In the Gospel of John there are seven “I AM” sayings, as well as seven “signs,” both of which are to point to and support claims of Christ’s divinity. In my opinion, as well as many others, there are in fact eight signs, not seven. I am going to suggest that the resurrection of Christ is, in fact, a sign as it demonstrates the deity of Christ. So, here is the question:
“Should the resurrection of Jesus be considered one of the ‘signs’ of the Gospel?”
The resurrection of Jesus Christ should be considered a sign in the Gospel of John. Leon Morris writes “Signs are meant to elicit faith, and Jesus welcomes those who react to signs by believing in Him.” It should be known that signs are used in this Gospel to reveal a truth to us that pertains to Christ’s identity. Towns says “signs were one way Jesus manifested His glory” and they are a “sample of divine power.” G. Campbell Morgan says that the resurrection of Christ, as told in John 20:1-10, is the “Ultimate sign.” Morgan says without this sign Christ would show He has no power and authority and then there would be no Christianity. John MacArthur says, “The ultimate demonstration of Christ’s power over death, and hence proof of His deity, was His resurrection.” As Morris’ quote stated earlier, signs are used to reveal a truth that relates to Christ’s identity and the very act of resurrection reveals His power over death. Morris suggests that due to His deity, Jesus is of such great importance that even death gives place to Him. God alone has such a mighty position and power (over death) and it is here that Christ reveals to have the same position and power for He is God as He had previously claimed. He demonstrated His power and because a sign elicits a response, people must either believe, in faith, the demonstration of His deity in the resurrection or they must reject it. The resurrection of Christ is a sign because it elicits faith, proves a claim, reveals identity and manifests the glory of God.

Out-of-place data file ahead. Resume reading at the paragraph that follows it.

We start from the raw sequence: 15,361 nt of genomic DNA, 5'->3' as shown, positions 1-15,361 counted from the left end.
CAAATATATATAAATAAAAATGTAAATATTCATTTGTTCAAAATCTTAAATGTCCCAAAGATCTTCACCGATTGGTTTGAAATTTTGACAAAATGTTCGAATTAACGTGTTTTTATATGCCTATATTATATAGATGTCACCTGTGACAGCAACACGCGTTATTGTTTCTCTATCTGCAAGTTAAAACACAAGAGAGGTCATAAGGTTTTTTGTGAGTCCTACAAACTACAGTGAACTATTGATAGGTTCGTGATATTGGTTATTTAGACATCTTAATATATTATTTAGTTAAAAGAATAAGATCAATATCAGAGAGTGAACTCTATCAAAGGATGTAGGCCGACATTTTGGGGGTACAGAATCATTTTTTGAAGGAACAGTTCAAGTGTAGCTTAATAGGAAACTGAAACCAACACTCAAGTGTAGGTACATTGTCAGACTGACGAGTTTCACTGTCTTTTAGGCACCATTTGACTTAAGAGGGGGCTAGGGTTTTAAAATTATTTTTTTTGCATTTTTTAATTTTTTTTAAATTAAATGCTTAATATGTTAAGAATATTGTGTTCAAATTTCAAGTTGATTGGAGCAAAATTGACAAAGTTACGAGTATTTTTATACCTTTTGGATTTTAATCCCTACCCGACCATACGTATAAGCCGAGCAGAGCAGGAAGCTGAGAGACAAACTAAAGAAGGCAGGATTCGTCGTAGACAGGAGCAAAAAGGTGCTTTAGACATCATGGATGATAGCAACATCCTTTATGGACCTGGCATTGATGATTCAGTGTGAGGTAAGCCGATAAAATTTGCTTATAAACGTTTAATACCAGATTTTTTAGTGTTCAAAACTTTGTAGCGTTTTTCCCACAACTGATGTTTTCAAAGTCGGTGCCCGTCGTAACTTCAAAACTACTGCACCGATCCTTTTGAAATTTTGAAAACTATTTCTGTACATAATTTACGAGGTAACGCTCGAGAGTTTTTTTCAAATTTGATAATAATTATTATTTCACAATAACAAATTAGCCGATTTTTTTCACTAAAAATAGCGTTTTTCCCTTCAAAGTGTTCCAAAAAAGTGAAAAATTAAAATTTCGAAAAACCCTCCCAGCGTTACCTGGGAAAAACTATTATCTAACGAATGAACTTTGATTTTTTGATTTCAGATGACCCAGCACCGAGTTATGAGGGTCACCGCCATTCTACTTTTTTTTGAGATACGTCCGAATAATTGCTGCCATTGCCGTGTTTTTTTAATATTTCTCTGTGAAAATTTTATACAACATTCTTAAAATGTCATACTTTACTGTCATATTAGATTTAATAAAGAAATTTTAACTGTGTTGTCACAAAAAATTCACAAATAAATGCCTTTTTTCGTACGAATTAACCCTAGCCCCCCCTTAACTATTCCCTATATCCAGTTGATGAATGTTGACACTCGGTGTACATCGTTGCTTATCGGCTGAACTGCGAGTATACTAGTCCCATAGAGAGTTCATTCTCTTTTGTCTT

MacArthur, John. The MacArthur New Testament Commentary: John 12-21. Chicago: Moody Publishers, 2008.
Morgan, G. Campbell. Studies in the Four Gospels. Old Tappan: Fleming H. Revell Company, 1931.
Morris, Leon. Jesus is the Christ: Studies in the Theology of John. Grand Rapids: Wm. B. Eerdman’s Publishing Co., 1989.
Towns, Elmer. The Gospel of John: Believe and Live. Chattanooga: AMG Publishers, 2002.